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Gov. Signs Preschool Funding Bill

The state says at least 12,000 and as many as 17,000 low-income children could benefit.

September 08, 2006|Carla Rivera | Times Staff Writer

Gov. Arnold Schwarzenegger on Thursday signed legislation that provides $50 million to expand preschool opportunities for thousands of low-income children.

The money will target preschools operated by school districts and nonprofit organizations in neighborhoods where students score in the lowest three deciles of the Academic Performance Index.

State officials said they expected that an additional 12,000 to 17,000 children would be able to enroll in preschool classes as a result of the legislation, AB 172, which was sponsored by Assemblywoman Wilma Chan (D-Alameda).

"This money is targeted where it's needed most, and that is in the lowest-performing schools and mostly in low-income communities," Schwarzenegger said at a signing ceremony held at the Para Los Ninos Vermont Child Development Center in South Los Angeles.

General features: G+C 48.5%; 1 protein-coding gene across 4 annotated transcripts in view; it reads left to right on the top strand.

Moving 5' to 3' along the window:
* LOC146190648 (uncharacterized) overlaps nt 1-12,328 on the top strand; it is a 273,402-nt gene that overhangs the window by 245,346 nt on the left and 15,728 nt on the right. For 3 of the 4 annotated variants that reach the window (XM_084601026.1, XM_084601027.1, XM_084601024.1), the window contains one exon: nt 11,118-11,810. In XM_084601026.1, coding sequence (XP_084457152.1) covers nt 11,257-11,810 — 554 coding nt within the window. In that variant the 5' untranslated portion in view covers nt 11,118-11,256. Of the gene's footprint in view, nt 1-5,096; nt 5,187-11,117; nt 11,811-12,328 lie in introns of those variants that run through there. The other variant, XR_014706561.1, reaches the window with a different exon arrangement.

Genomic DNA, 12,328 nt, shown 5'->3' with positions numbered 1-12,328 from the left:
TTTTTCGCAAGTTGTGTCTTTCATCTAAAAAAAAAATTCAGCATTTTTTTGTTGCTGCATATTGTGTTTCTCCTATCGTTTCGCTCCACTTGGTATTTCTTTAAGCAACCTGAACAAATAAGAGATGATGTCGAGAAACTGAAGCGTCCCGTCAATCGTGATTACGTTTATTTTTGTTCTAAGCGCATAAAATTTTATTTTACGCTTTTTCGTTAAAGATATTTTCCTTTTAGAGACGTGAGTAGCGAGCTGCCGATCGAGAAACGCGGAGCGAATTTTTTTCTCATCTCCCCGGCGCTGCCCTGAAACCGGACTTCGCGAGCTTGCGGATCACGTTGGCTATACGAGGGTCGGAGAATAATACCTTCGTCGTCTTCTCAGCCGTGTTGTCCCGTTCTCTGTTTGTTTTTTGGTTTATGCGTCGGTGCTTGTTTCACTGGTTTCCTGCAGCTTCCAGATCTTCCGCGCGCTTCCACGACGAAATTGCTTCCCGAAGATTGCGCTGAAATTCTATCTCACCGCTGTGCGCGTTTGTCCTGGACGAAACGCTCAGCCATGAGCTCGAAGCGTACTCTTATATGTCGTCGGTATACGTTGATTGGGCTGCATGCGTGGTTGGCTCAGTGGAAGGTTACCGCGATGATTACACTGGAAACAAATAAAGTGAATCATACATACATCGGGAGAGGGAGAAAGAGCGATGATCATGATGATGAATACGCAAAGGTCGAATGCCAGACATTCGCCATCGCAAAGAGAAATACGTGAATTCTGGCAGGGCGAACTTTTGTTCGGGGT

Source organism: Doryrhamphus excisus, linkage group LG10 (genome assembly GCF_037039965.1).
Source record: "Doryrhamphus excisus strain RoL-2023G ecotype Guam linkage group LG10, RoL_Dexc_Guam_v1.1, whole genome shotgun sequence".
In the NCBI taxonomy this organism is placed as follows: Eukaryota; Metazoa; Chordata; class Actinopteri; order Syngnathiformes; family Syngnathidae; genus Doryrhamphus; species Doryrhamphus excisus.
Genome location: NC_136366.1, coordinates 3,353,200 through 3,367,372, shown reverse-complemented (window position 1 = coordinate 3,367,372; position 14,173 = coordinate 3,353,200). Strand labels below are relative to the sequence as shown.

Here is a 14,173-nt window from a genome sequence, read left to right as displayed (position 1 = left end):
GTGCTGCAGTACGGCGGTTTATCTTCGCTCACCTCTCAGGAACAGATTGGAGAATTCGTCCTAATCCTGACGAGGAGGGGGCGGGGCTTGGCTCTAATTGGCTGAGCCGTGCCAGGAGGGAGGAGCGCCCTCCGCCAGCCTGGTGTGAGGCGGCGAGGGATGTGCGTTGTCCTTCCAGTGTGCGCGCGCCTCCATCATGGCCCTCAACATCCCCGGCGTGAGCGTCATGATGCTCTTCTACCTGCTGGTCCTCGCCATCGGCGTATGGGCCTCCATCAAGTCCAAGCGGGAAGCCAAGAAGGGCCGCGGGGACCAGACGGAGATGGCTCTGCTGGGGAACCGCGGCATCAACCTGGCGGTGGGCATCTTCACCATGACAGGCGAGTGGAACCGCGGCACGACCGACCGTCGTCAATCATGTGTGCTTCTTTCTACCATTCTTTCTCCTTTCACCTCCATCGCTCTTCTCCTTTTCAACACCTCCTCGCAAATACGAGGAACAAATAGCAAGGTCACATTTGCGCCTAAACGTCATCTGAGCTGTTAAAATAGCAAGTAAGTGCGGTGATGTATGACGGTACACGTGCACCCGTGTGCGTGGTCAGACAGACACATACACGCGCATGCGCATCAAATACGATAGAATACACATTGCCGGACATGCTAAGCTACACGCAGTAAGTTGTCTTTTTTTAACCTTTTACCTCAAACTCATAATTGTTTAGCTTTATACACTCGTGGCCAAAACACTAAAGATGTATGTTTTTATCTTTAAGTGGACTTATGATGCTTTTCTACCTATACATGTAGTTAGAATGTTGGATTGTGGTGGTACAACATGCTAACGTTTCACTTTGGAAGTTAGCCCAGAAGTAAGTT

"It will guarantee that more than 12,000 of our youngsters are getting high quality preschool education ... and they get a head start with their education and a head start with their lives," he said.

The money will allow preschools to hire and train more teachers, and provide literacy programs aimed at encouraging parents to read to their children.

The measure requires the state superintendent of public instruction to evaluate preschool and literacy programs to ensure that the money is well spent.

Expanding preschool enrollment has become important in California as research increasingly links the quality of early childhood experiences to greater educational achievement and higher graduation rates.

Many counties are using tobacco-tax funds to pay for universal preschool programs, despite the failure this year of a statewide universal preschool ballot measure backed by children's advocate and filmmaker Rob Reiner.

"I do a lot of work in education, and when I talk to kindergarten teachers they know the kids who have had preschool and those who have not," Chan said.

Currently, state-funded preschools serve about 100,000 children. In addition to the $50 million for preschool expansion, another $50 million in one-time funds for preschool facilities was included in the final budget for fiscal 2006-07.

Supporters said the funding would move California toward the goal of providing preschool for each 4-year-old living in areas with low-performing schools.


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